ARGHANDAB DISTRICT, Afghanistan - Less than a year ago, the Arghandab valley was the most dangerous place in Afghanistan. The Soviets used to call the Arghandab River Valley “The Heart of Darkness.” It’s where Mullah Omar first formed the Taliban in 1994 and it’s where the famous Battle of Arghandab was fought in 2008. Today, despite some long-suffering Taliban holdouts, the valley is a peaceful place. At least it is in the village of Kvahjeh Molk. This is due in large part to the partnering and mentoring efforts of the brave warriors of Company A, 1st Battalion, 67th Armor Regiment.
Through partnering with the local Afghan Uniformed Police force and the Afghan Local Police, the village and the surrounding countryside serve as a model for what can be achieved when Afghanistan’s National Security Forces take the lead throughout the country. In Kvahjeh Molk, a small community on the banks of the mighty Arghandab River, the bustling bazaar and scores of children running the streets are the image of what a peaceful Afghanistan can look like.
When U.S. forces patrol towards the village, they are greeted along the way by smiling, laughing children asking for candy and, surprisingly, for pens. Staff Sgt. Adam Marzan, a squad leader who has been deployed to the region for almost a year, laughed about their relationship with the kids.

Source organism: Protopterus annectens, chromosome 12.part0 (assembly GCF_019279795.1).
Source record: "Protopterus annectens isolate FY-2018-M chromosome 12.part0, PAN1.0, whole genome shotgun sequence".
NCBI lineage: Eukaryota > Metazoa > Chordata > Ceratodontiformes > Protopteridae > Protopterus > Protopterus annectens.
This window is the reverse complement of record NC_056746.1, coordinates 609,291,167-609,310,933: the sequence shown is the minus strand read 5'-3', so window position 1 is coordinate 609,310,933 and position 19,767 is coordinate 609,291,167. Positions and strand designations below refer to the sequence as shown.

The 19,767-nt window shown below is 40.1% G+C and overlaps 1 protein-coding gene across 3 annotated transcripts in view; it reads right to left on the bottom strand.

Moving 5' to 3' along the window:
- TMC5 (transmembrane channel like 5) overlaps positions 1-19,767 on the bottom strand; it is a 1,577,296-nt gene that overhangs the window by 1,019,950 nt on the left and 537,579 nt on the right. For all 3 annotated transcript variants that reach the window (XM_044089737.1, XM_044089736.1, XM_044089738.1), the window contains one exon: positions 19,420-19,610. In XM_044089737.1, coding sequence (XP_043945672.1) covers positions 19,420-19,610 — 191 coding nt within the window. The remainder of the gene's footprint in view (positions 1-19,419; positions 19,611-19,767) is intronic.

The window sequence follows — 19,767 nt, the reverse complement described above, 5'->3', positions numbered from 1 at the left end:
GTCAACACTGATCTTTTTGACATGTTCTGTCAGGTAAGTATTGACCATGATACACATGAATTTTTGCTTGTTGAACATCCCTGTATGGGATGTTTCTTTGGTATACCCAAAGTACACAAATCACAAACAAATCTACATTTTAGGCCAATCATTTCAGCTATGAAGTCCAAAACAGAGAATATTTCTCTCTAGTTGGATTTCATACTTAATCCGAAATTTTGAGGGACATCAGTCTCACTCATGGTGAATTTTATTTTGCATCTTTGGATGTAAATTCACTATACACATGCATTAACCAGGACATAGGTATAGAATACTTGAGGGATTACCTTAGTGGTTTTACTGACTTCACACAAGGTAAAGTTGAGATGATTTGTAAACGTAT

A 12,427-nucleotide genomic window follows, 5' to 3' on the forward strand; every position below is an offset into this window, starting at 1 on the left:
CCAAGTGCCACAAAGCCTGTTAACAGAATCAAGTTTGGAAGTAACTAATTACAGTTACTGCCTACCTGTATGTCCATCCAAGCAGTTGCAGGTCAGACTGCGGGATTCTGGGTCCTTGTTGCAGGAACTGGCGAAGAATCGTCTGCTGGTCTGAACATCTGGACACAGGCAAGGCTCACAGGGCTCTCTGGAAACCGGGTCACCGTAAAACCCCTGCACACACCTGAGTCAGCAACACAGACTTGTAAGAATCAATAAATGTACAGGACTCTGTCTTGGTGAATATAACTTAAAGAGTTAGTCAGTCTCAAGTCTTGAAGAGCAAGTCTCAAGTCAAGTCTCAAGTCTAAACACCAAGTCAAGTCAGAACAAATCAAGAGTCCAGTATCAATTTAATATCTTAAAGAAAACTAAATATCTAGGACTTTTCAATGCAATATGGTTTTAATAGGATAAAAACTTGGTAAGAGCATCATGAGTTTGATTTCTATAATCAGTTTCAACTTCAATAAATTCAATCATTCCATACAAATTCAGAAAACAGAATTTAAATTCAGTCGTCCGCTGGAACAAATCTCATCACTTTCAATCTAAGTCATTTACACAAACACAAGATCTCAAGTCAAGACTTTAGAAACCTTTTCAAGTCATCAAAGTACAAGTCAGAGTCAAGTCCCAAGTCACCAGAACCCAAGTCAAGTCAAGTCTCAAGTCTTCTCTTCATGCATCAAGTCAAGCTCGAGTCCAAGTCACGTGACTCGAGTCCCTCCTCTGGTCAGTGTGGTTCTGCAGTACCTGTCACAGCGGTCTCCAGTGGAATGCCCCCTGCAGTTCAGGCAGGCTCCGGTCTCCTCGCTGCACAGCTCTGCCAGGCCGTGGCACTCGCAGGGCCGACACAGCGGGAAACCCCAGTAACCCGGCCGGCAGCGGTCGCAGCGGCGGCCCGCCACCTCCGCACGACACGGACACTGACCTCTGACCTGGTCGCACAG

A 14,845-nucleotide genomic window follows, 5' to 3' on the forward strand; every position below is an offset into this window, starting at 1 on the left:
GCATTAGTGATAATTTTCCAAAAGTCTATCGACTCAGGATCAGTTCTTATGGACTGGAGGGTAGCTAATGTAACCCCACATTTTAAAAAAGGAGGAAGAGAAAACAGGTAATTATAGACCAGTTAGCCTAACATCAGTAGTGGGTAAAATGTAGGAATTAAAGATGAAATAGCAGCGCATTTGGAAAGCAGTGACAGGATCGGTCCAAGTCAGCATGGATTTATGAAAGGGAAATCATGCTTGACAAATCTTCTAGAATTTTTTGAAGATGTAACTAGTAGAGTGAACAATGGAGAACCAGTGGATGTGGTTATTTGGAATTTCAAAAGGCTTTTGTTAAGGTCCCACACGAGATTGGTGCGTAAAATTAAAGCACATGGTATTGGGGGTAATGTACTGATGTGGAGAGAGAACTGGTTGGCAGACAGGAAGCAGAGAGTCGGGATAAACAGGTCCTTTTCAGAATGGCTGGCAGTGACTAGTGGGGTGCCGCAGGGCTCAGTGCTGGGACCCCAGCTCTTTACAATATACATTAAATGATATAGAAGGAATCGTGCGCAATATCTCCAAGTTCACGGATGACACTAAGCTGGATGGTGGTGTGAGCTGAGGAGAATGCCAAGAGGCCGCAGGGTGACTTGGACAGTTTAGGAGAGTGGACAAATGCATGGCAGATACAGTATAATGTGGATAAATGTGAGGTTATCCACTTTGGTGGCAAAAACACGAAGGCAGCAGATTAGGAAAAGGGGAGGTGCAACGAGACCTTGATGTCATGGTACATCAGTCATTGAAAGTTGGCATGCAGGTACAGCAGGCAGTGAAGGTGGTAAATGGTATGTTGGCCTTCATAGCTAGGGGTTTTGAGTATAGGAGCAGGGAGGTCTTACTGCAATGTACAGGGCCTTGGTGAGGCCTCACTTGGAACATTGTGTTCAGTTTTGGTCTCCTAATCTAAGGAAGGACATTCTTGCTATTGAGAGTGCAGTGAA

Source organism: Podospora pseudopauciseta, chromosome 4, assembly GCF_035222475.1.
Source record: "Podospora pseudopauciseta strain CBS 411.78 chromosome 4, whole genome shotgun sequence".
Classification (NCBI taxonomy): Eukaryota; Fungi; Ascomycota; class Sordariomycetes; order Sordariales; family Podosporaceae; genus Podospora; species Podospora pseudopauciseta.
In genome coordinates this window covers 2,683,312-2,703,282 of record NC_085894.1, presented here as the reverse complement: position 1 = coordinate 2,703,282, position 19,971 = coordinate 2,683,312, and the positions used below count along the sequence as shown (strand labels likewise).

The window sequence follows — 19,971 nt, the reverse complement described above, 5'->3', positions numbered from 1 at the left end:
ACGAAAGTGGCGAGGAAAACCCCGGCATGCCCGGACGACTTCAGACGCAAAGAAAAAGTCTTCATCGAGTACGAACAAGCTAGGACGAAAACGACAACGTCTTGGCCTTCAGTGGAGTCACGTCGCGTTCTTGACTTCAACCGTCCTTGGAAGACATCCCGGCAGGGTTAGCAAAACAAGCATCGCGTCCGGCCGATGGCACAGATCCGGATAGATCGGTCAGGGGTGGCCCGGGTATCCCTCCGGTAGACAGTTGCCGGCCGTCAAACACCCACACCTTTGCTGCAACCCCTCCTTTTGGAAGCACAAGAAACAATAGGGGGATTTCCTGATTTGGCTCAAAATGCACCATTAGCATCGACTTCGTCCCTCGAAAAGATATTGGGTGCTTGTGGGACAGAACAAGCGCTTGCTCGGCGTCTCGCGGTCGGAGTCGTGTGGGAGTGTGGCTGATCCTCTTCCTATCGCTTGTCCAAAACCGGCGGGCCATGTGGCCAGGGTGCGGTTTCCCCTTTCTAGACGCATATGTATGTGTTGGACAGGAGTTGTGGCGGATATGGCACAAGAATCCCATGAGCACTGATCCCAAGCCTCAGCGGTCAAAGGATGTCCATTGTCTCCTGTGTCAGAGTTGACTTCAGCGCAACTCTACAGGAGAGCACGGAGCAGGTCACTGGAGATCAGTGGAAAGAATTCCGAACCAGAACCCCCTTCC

“They swarm us,” he said. “Some of them will follow us on patrols for five or six kilometers. They never get tired.” This is a good sign, because if there was any threat of violence, parents would keep the children away.
As the patrols get closer to town, soon enough, the Americans are met on the street by local security forces, eager to share recent advances in security, or to sit down for a cup of tea and proudly boast of the safety in their town.
“The AUP and the ALP perform well here,” said Marzan. “They are competent and they are willing to work.”
First Lt. Jerel Bartholomew, a platoon leader with Company A, has regular conversations with the citizens who desperately want to make a difference in their community.
“Right now, there are two guys who want to be the Malik [tribal leader],” said Bartholomew. “We are neutral, but we’re helping bring them to the table to discuss the issues. In the past, something like this would have been a shootout.”
A company of soldiers from the Afghan National Army live on COP Jannat alongside the Americans, but if they sound conspicuously absent from this story, it’s because in Arghandab they operate completely independently.
“We very rarely patrol with them,” said Capt. John Lorme, Company A commander. “Sometimes we will observe or provide security and blocking on the roads while they patrol, but they pretty much do it by themselves.”
All of these examples just serve to demonstrate the fact that ANSF, are independently providing security and stability in the Arghandab district. Once upon a time, Afghans and Americans were fighting and dying together in Arghandab district. Those days are gone. As the 2014 deadline for U.S. troop withdrawal inches closer, many people fear that once coalition forces leave, the Taliban will sweep back into power overnight on the backs of Afghan forces unable to stem the tide. To know whether the Afghans will be able to keep the peace, one need look no further than this tiny little village overlooking Afghanistan's most famous river.
“They’re good,” said Bartholomew. “They do it all without us. I’m sure when we leave; they’ll keep doing it just the same.”